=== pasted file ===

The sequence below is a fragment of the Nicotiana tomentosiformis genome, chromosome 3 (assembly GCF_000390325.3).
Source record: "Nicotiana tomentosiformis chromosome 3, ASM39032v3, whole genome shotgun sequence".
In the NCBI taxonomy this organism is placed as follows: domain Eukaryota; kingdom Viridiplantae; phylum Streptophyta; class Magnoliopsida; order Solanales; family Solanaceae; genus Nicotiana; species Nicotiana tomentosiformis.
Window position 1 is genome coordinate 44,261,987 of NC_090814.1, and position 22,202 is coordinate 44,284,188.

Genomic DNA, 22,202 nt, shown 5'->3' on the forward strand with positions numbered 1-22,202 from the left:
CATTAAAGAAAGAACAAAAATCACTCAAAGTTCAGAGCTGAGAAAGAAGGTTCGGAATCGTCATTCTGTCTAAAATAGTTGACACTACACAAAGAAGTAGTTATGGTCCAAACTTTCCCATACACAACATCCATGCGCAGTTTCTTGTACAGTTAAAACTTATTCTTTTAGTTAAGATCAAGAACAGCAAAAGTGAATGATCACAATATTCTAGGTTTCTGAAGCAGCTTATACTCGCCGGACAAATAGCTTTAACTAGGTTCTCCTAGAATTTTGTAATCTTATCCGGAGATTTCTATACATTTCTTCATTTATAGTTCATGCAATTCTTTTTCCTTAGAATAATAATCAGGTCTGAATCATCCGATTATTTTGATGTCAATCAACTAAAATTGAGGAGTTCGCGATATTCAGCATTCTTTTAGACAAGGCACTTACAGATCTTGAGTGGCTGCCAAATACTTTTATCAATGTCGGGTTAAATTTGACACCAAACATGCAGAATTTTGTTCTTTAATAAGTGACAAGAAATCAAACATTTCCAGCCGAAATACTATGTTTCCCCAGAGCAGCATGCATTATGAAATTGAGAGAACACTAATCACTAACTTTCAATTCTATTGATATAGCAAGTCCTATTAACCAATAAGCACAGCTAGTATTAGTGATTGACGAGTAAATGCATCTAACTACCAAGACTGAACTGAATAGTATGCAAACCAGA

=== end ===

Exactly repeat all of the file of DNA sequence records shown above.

The sequence below is a fragment of the Nicotiana tomentosiformis genome, chromosome 3 (assembly GCF_000390325.3).
Source record: "Nicotiana tomentosiformis chromosome 3, ASM39032v3, whole genome shotgun sequence".
In the NCBI taxonomy this organism is placed as follows: domain Eukaryota; kingdom Viridiplantae; phylum Streptophyta; class Magnoliopsida; order Solanales; family Solanaceae; genus Nicotiana; species Nicotiana tomentosiformis.
Window position 1 is genome coordinate 44,261,987 of NC_090814.1, and position 22,202 is coordinate 44,284,188.

Genomic DNA, 22,202 nt, shown 5'->3' on the forward strand with positions numbered 1-22,202 from the left:
CATTAAAGAAAGAACAAAAATCACTCAAAGTTCAGAGCTGAGAAAGAAGGTTCGGAATCGTCATTCTGTCTAAAATAGTTGACACTACACAAAGAAGTAGTTATGGTCCAAACTTTCCCATACACAACATCCATGCGCAGTTTCTTGTACAGTTAAAACTTATTCTTTTAGTTAAGATCAAGAACAGCAAAAGTGAATGATCACAATATTCTAGGTTTCTGAAGCAGCTTATACTCGCCGGACAAATAGCTTTAACTAGGTTCTCCTAGAATTTTGTAATCTTATCCGGAGATTTCTATACATTTCTTCATTTATAGTTCATGCAATTCTTTTTCCTTAGAATAATAATCAGGTCTGAATCATCCGATTATTTTGATGTCAATCAACTAAAATTGAGGAGTTCGCGATATTCAGCATTCTTTTAGACAAGGCACTTACAGATCTTGAGTGGCTGCCAAATACTTTTATCAATGTCGGGTTAAATTTGACACCAAACATGCAGAATTTTGTTCTTTAATAAGTGACAAGAAATCAAACATTTCCAGCCGAAATACTATGTTTCCCCAGAGCAGCATGCATTATGAAATTGAGAGAACACTAATCACTAACTTTCAATTCTATTGATATAGCAAGTCCTATTAACCAATAAGCACAGCTAGTATTAGTGATTGACGAGTAAATGCATCTAACTACCAAGACTGAACTGAATAGTATGCAAACCAGA